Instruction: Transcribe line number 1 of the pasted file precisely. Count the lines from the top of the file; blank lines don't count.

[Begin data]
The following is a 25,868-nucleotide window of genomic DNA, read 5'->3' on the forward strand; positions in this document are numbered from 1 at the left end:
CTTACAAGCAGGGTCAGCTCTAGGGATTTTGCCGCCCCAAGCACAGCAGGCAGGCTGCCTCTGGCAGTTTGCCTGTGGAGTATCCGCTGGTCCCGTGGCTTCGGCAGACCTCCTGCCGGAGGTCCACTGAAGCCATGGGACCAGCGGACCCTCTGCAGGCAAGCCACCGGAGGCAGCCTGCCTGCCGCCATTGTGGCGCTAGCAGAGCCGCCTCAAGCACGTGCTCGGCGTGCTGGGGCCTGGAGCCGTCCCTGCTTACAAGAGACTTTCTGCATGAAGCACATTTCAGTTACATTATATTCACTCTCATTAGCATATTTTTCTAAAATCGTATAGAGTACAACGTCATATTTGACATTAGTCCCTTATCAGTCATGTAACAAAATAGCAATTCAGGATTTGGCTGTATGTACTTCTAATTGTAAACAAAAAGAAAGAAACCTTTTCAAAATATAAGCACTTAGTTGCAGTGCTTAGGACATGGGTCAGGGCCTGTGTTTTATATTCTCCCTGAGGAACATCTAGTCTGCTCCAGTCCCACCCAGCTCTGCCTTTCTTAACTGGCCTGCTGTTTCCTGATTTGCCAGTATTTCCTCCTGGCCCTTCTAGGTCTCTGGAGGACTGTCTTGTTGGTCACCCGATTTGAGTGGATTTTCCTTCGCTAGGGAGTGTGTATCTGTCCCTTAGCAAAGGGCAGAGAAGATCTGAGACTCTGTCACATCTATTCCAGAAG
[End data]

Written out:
The following is a 25,868-nucleotide window of genomic DNA, read 5'->3' on the forward strand; positions in this document are numbered from 1 at the left end: